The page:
4. Caldo Gallego
We’re heading back up north again—this time to the lush, green region of Galicia. Here, locals fight the cold weather with a satisfying bowl of caldo gallego, a savory soup that includes bacon, white beans, potatoes, chorizo and cabbage.
For those walking the famous Camino de Santiago during the winter months, a large serving of caldo gallego is the perfect way to warm up after a long day of walking in the cold. But thanks to the thousands of Galician migrants who have moved down to the Spanish capital over the centuries, it’s now a staple on Madrid restaurant menus as well.
Where to try caldo gallego in Madrid: Ondinas do Mendo is an excellent Galician restaurant that locals love, and their version of this dish is worth leaving the city center for.
5. Sopa de Lentejas
Another legume-based dish, the simple but classic sopa de lentejas (lentil soup) is a well-loved household staple. This delicious and nutritious dish is easy to make using lentils, carrots, onions, potatoes, chorizo and some smoked paprika.
Not in the mood to cook? Head out to a traditional Spanish tavern for lunch—chances are it’s on the menu somewhere nearby.
Where to try sopa de lentejas in Madrid: The menu at La Ancha changes regularly to ensure quality and freshness, but their excellent lentil soup with garlic and morcilla is a regular fixture.
Caldo means “broth” and is an unfussy, traditional winter comfort food in Madrid. Made with slow cooked meat, stew bones and vegetables, the resulting broth (served in small mugs or bowls) is a magical elixir on a cold day.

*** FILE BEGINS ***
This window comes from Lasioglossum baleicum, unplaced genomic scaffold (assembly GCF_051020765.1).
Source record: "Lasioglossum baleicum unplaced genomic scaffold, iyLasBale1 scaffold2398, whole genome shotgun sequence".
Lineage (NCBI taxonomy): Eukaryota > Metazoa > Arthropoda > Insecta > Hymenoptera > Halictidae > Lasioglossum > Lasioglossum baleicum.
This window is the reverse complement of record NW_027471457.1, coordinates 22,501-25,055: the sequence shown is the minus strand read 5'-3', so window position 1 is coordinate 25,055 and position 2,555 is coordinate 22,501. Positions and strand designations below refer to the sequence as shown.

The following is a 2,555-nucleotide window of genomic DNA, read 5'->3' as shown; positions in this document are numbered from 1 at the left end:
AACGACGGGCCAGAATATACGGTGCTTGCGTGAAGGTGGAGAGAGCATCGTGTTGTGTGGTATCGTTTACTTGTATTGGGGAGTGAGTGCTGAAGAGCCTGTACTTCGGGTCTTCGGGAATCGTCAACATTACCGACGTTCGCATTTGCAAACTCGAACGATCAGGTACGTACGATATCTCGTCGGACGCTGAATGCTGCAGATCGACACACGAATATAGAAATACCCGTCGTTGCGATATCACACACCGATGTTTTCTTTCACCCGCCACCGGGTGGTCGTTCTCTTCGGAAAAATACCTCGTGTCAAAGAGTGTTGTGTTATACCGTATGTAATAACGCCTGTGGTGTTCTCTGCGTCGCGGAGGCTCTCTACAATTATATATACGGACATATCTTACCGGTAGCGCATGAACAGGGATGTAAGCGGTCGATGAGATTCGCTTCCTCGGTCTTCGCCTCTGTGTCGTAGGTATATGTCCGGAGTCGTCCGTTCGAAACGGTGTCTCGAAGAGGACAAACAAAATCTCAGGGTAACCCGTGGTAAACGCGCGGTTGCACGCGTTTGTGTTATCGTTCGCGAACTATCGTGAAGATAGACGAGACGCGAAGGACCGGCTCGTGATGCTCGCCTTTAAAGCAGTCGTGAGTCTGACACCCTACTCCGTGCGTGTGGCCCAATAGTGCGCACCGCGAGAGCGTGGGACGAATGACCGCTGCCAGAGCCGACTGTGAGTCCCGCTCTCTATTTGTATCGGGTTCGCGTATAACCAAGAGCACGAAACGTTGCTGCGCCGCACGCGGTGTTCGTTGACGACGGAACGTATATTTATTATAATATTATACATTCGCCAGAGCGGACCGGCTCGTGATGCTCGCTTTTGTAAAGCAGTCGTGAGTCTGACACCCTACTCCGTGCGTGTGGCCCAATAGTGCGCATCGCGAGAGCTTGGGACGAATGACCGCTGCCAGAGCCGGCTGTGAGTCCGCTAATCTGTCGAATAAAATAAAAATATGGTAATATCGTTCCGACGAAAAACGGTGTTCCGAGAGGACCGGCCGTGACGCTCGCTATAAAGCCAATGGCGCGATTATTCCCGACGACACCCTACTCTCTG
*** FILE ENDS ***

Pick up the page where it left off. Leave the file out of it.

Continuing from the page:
As you’re walking through the city, look for signs on the windows of bars or restaurants stating “Hay caldo” (we serve caldo). It becomes pretty ubiquitous in Madrid during the winter!
Where to try caldo in Madrid: Restaurante Lhardy has been a Madrid institution since 1839, and serves up piping hot bowls of homemade caldo all winter long.
7. Churros and Chocolate
This indulgent combination is never far away in Madrid. You could drop by any number of cafes for a thick mug of not too-sweet hot chocolate served with crunchy churros. But to make sure you’re getting the best of the best, look for a place that fries their churros fresh and uses high quality chocolate.
Spaniards traditionally enjoy churros and chocolate as a breakfast treat or an afternoon snack. For bonus points, try your hot chocolate with porras, a bigger, fluffier version of the more familiar churros.
Where to try churros con chocolate in Madrid: Chocolat in the Huertas neighborhood serves up freshly fried churros and incredibly rich homemade hot chocolate.
8. Callos a la Madrileña
For another hearty favorite, try callos a la madrileña. This tomato-based tripe stew is a Madrid classic.